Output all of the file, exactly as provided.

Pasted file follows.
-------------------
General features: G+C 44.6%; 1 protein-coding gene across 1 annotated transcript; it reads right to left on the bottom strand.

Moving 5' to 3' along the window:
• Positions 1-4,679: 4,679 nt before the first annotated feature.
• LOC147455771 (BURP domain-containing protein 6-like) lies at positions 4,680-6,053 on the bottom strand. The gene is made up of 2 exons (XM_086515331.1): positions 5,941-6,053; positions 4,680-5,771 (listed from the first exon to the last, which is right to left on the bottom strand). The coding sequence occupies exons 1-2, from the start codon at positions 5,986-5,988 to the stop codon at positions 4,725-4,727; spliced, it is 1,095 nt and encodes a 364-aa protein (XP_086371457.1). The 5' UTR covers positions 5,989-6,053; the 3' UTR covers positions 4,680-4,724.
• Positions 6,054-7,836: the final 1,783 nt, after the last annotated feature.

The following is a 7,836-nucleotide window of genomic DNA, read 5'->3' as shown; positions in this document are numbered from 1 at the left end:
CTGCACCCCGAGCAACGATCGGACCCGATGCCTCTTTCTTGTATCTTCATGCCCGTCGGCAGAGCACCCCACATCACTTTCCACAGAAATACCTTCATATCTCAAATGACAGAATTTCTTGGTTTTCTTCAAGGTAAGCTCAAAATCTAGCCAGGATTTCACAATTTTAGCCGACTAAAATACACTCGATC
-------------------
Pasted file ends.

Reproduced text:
General features: G+C 44.6%; 1 protein-coding gene across 1 annotated transcript; it reads right to left on the bottom strand.

Moving 5' to 3' along the window:
• Positions 1-4,679: 4,679 nt before the first annotated feature.
• LOC147455771 (BURP domain-containing protein 6-like) lies at positions 4,680-6,053 on the bottom strand. The gene is made up of 2 exons (XM_086515331.1): positions 5,941-6,053; positions 4,680-5,771 (listed from the first exon to the last, which is right to left on the bottom strand). The coding sequence occupies exons 1-2, from the start codon at positions 5,986-5,988 to the stop codon at positions 4,725-4,727; spliced, it is 1,095 nt and encodes a 364-aa protein (XP_086371457.1). The 5' UTR covers positions 5,989-6,053; the 3' UTR covers positions 4,680-4,724.
• Positions 6,054-7,836: the final 1,783 nt, after the last annotated feature.

The following is a 7,836-nucleotide window of genomic DNA, read 5'->3' as shown; positions in this document are numbered from 1 at the left end:
CTGCACCCCGAGCAACGATCGGACCCGATGCCTCTTTCTTGTATCTTCATGCCCGTCGGCAGAGCACCCCACATCACTTTCCACAGAAATACCTTCATATCTCAAATGACAGAATTTCTTGGTTTTCTTCAAGGTAAGCTCAAAATCTAGCCAGGATTTCACAATTTTAGCCGACTAAAATACACTCGATC